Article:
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BoG refutes claims of Ghana becoming a dual currency state

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The Bank of Ghana (BoG) has responded to an article titled “Is Ghana Becoming a Dual Currency State? The Rise of Yellow Currency!” to correct some inconsistencies and misinformation.

The article claimed electronic money was superseding the Ghanaian cedi for which reason strategic measures had to be taken to safeguard the use and relevance of the cedi.

But the Communications Department of the BoG in a statement issued on Thursday, May 30 clarified that in 2007, when licensing mobile money, Ghana decided on the bank-based model, while other jurisdictions rolled out the telco-based model.

According to BoG,  the author of the article confused the telco-based model with the bank-based model as all such services in the country had banks and fintechs (licensed by BoG) behind them with actual transactions in cedis.

The BoG said these back-office services, coordinated by the Ghana Interbank Payments and Settlement Systems (GhIPSS)—a wholly owned subsidiary of BoG, were not visible to the general public and that was what distinguished Ghana from other telco-based jurisdictions.

“In fact, Ghana is among the few countries that have full interoperability between mobile money wallets and bank accounts and are fully backed by cash floats at corresponding commercial banks, without which settlement won’t happen. Other jurisdictions are now trying to establish such interoperability.”

“That said, the BoG is fully engaged and will continue to monitor this ecosystem to ensure we constantly promote financial stability while balancing that with flexibility for financial inclusion,” the BoG further stated.

READ THE FULL STATEMENT BELOW

RE: IS GHANA BECOMING A DUAL CURRENCY STATE? THE RISE OF YELLOW CURRENCY!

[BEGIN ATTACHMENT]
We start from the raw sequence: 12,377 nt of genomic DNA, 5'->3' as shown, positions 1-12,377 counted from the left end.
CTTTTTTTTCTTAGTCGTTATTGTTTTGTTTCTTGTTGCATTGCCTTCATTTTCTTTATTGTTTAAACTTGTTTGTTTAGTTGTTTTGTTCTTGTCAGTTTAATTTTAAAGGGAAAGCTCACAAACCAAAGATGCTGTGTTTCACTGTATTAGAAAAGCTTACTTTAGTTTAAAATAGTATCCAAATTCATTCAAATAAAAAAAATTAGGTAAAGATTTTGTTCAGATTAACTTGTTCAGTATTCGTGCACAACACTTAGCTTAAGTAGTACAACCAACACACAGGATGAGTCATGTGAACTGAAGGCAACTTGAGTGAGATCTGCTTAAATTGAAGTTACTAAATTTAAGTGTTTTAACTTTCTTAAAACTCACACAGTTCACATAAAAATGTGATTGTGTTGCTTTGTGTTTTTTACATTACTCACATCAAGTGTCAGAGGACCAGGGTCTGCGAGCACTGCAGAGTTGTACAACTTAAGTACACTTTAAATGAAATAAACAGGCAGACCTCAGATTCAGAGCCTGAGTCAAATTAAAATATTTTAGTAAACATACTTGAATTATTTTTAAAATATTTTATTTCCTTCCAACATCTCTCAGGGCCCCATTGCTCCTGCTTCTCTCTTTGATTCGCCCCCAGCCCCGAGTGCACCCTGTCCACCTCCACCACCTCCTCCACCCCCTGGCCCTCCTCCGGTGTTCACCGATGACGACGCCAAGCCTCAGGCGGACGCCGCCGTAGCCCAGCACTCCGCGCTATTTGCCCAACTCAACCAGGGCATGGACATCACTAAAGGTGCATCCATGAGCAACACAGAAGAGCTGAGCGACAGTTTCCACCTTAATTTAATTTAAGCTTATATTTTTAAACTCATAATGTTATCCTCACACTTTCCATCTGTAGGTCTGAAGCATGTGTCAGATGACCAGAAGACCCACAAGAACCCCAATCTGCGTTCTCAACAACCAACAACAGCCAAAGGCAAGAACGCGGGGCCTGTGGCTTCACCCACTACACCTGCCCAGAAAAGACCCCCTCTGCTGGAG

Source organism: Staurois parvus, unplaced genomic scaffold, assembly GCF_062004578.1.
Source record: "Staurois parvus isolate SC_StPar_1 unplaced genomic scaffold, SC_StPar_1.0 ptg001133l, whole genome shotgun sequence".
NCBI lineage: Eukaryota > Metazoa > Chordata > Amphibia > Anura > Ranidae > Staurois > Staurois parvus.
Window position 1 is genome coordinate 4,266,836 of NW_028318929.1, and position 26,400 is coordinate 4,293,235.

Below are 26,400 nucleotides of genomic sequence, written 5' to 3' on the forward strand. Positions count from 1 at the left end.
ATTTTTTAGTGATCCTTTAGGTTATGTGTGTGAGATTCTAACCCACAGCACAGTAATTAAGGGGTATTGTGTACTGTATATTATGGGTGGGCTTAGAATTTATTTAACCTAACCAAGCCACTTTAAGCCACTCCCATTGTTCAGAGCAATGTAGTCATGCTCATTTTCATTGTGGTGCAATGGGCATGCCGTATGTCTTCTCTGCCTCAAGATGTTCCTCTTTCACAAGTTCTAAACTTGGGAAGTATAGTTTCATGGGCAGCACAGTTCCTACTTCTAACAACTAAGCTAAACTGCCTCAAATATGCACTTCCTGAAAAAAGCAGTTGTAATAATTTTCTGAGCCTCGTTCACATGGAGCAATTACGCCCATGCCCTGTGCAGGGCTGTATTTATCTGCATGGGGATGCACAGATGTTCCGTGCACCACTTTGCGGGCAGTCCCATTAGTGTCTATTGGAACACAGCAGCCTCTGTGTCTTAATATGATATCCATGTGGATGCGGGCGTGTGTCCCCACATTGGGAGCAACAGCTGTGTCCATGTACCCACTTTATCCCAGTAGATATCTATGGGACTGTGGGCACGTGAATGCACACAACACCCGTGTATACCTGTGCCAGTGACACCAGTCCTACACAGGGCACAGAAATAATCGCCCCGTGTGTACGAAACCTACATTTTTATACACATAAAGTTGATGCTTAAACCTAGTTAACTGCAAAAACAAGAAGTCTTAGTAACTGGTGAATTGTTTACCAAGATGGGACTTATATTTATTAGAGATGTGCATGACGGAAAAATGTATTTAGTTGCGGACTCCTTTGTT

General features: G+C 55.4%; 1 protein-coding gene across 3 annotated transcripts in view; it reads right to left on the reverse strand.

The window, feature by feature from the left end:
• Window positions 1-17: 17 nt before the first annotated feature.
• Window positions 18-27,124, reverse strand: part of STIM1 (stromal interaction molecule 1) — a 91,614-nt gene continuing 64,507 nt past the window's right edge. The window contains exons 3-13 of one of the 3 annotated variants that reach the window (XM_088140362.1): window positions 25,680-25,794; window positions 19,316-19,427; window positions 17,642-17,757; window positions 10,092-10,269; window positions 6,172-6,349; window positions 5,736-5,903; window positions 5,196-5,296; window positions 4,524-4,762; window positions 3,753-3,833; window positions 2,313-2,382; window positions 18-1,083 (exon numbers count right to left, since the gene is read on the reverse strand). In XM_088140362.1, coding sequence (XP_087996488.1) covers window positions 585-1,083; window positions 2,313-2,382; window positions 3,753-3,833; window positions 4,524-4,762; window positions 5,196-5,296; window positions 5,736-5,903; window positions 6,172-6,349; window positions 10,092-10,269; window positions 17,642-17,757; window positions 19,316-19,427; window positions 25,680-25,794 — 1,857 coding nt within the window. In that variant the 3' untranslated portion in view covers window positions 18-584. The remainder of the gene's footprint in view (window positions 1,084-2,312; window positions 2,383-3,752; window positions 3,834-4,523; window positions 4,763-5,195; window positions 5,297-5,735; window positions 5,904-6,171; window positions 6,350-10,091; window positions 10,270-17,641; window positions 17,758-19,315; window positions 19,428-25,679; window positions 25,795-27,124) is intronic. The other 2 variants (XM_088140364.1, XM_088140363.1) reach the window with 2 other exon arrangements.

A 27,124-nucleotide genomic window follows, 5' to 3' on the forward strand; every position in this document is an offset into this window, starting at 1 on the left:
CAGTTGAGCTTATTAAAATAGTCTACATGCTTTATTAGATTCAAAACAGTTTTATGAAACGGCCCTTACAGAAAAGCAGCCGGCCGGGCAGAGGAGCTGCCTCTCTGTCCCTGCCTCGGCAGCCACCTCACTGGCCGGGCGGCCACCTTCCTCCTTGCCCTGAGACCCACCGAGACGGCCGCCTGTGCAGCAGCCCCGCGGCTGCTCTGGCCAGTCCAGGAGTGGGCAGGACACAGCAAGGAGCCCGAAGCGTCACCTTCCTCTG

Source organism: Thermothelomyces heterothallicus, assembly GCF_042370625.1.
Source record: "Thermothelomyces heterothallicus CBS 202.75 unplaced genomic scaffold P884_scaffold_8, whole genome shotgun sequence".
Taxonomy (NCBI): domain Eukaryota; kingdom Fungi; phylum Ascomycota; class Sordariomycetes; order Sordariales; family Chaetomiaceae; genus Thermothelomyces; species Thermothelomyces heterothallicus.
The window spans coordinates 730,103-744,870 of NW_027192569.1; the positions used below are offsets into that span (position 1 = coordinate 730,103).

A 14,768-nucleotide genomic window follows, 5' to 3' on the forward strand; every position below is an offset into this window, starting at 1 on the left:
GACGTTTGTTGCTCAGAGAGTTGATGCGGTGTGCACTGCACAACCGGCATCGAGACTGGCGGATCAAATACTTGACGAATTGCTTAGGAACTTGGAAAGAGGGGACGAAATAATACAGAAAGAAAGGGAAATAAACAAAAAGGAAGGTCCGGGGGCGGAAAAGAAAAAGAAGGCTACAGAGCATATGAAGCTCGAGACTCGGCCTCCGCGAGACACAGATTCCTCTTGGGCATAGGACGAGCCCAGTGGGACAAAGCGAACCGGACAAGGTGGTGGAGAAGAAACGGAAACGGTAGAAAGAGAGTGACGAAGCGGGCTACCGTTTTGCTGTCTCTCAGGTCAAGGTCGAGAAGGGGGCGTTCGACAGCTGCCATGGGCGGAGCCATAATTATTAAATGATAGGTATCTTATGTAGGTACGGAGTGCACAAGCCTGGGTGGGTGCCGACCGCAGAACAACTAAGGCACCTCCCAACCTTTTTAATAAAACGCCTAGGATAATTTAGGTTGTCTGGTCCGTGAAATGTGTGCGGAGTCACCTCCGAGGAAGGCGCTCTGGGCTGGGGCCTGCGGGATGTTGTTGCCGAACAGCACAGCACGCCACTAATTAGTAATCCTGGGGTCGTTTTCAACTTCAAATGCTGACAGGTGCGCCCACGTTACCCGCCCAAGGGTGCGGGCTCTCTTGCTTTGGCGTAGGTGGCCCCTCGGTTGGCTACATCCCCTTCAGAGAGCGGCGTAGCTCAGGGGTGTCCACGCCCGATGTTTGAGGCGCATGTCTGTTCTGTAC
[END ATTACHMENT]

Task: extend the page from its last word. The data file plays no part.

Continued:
The Communications Department of the Bank of Ghana has noted the contents of an article titled “Is Ghana Becoming a Dual Currency State? The Rise of Yellow Currency!” and finds it important to correct some inconsistencies and misinformation in the article.

In interacting with journalists on the issue, the Bank of Ghana (BoG) explained that it is aware of the situation in other jurisdictions. Fortunately, the BoG explained that in 2007, when licensing mobile money, decided on the bank-based model, while other jurisdictions rolled out the telco-based model.

What the author wrote is confusing the telco-based model with the bank-based model in Ghana. In Ghana, all such services have banks and fintechs (licensed by BoG) behind them and actual transactions are in cedis. Such back office services are not visible to the general public, and are coordinated by the Ghana Interbank Payments and Settlement Systems (GhIPSS)—a wholly-owned subsidiary of BoG. And, this is what distinguishes Ghana from other telco-based jurisdictions.

In fact, Ghana is among the few countries that have full interoperability between mobile money wallets and bank accounts, and are fully backed by cash floats at corresponding commercial banks, without which settlement won’t happen. Other jurisdictions are now trying to establish such interoperability.

That said, the BoG is fully engaged and will continue to monitor this ecosystem to ensure we constantly promote financial stability while balancing that with flexibility for financial inclusion.

Communications Department, Bank of Ghana

30th May 2024

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